Roberts blames confirmation fights for SCOTUS unpopularity

Roberts blames confirmation fights for SCOTUS unpopularity
© Getty Images

Chief Justice John Roberts expressed concerns Wednesday night about the public perception of the Supreme Court.

While speaking at the New England Law School in Boston, Roberts blamed what he called the mischaracterization of court decisions and sharply divisive political nomination hearings for the court's poor ratings.

He also argued that the court often has "no policy view" on the matters it adjudicates.


“When we issue a decision it’s usually discussed as ‘Oh, you’re in favor of this,’ or ‘You’re in favor of that,’” he said at the Law Day celebration.

“In fact, a ruling often is that who ever does get to decide this or that is allowed to do it and it’s not unconstitutional, it’s consistent with law," Roberts continued. "We often have no policy view on the matter at all.”

The Senate, which has to vote to approve court nominations, hasn’t helped either. Roberts said confirmation votes for the last three justices named to the court came down strictly on party lines or close to it.  

“That suggests to me that the process is being used for something other than ensuring the qualifications of the nominees,” he said. “It’s a process now where members of the committee frequently ask questions they know would be inappropriate for the nominee to answer.”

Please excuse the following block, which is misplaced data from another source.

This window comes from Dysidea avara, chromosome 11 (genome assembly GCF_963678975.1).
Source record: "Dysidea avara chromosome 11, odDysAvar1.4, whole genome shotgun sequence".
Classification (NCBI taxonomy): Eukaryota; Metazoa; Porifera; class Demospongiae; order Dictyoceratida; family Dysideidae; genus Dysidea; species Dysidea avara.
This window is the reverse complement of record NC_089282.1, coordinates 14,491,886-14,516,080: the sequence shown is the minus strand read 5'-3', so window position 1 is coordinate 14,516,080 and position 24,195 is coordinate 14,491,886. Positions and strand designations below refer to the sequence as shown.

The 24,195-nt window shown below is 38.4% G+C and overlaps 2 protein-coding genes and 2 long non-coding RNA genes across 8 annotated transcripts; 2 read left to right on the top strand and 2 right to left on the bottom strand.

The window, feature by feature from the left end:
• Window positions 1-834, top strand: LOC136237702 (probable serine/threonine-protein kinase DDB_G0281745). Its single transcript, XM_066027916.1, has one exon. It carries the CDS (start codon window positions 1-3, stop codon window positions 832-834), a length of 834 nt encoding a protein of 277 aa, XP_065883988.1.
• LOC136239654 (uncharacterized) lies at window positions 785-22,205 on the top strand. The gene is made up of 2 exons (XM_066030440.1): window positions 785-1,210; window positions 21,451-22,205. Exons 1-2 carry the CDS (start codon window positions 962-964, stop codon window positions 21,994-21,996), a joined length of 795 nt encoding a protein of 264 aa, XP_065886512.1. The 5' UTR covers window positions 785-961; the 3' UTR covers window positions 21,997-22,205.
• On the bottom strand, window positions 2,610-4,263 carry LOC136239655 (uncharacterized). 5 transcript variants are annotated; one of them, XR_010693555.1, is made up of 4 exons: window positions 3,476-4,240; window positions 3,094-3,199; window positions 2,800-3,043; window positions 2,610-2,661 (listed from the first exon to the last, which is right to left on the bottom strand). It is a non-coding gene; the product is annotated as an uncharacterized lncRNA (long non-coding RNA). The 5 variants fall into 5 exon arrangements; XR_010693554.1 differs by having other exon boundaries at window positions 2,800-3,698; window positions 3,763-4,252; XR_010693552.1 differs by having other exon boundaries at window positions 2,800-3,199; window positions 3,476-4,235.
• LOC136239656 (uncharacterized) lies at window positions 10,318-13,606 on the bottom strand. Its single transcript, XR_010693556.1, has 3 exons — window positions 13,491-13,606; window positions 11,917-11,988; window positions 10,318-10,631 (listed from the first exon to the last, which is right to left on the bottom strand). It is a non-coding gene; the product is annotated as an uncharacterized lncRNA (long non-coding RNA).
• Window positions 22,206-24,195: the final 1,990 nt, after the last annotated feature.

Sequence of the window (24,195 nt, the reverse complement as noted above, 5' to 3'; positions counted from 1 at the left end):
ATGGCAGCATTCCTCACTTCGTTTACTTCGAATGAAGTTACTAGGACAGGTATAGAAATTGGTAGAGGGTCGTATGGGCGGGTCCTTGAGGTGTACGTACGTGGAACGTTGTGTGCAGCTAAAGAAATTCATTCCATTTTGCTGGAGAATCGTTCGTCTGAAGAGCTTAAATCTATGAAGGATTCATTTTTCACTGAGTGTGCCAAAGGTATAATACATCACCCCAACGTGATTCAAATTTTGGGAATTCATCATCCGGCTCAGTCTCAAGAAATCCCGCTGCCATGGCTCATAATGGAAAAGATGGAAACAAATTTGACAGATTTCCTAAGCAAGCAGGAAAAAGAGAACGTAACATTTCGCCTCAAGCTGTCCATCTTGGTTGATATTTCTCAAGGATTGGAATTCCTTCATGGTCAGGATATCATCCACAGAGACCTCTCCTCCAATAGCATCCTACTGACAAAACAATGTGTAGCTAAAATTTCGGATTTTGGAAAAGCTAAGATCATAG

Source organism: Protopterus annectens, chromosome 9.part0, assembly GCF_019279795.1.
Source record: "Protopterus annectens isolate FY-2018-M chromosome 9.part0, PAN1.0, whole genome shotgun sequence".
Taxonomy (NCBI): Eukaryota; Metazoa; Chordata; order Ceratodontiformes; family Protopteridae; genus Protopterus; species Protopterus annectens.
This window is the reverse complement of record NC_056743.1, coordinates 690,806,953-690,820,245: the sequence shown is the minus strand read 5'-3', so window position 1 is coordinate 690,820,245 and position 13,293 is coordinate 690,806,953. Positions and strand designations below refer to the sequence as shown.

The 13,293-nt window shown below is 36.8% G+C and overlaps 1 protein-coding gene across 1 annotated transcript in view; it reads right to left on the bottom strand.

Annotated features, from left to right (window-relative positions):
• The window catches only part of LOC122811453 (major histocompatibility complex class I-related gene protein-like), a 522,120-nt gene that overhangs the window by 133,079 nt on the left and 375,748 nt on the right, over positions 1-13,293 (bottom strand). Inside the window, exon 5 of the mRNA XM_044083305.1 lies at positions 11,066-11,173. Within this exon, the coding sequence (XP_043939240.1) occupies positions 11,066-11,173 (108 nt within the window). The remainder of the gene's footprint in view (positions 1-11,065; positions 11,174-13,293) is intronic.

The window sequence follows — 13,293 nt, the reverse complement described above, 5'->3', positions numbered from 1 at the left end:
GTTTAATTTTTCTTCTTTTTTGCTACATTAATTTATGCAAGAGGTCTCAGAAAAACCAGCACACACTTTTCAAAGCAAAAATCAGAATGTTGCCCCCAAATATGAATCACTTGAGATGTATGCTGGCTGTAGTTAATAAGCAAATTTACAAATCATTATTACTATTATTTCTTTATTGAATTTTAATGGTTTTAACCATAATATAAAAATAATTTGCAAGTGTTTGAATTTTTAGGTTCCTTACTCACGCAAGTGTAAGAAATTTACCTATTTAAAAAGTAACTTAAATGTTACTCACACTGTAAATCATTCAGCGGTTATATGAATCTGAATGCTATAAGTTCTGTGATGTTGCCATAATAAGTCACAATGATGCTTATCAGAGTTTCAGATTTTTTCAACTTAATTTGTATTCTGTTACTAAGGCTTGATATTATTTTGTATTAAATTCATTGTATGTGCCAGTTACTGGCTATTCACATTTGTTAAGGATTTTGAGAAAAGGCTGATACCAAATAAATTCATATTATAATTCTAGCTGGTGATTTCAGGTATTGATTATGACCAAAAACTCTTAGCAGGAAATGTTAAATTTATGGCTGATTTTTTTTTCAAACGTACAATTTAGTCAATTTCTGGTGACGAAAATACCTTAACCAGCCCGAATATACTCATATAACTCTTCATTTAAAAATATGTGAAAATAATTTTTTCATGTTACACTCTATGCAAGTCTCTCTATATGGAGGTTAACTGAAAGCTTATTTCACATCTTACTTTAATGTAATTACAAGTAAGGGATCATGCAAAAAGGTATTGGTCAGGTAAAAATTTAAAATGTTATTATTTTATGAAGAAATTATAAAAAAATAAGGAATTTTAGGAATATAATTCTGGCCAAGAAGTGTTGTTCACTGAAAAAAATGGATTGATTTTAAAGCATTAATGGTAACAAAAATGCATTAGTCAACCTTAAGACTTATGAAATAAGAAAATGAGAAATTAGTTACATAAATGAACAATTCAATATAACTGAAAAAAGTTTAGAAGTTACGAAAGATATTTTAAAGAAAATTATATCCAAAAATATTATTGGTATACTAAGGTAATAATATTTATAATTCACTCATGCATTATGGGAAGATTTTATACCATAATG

Though not a process the justices can change, Roberts said the way the hearings are conducted could give the public an unfortunate perception of the court and its individual members.

“When you have a sharply political divisive hearing process it increases the danger that whoever comes out of it will be viewed in those terms,” he said. “If Democrats and Republicans have been fighting so fiercely about whether you’re going to be confirmed, it’s natural for some member of the public to think, well you must be identified in a particular way as a result of that process.”

But Roberts said the justices “don’t work as Democrats or Republicans.”

Regardless, the chief justice said he isn’t fazed by criticism of the court or himself personally, such as when presidential hopeful Donald Trump said Roberts “turned out to be a nightmare for conservatives.”

“If we uphold a particular political decision, that remains the decision of the political branches, and the fact that it may lead to criticism of us is often a mistake," he said. “We do have to be above or apart from the criticism because we of course make unpopular decisions, very unpopular decisions.”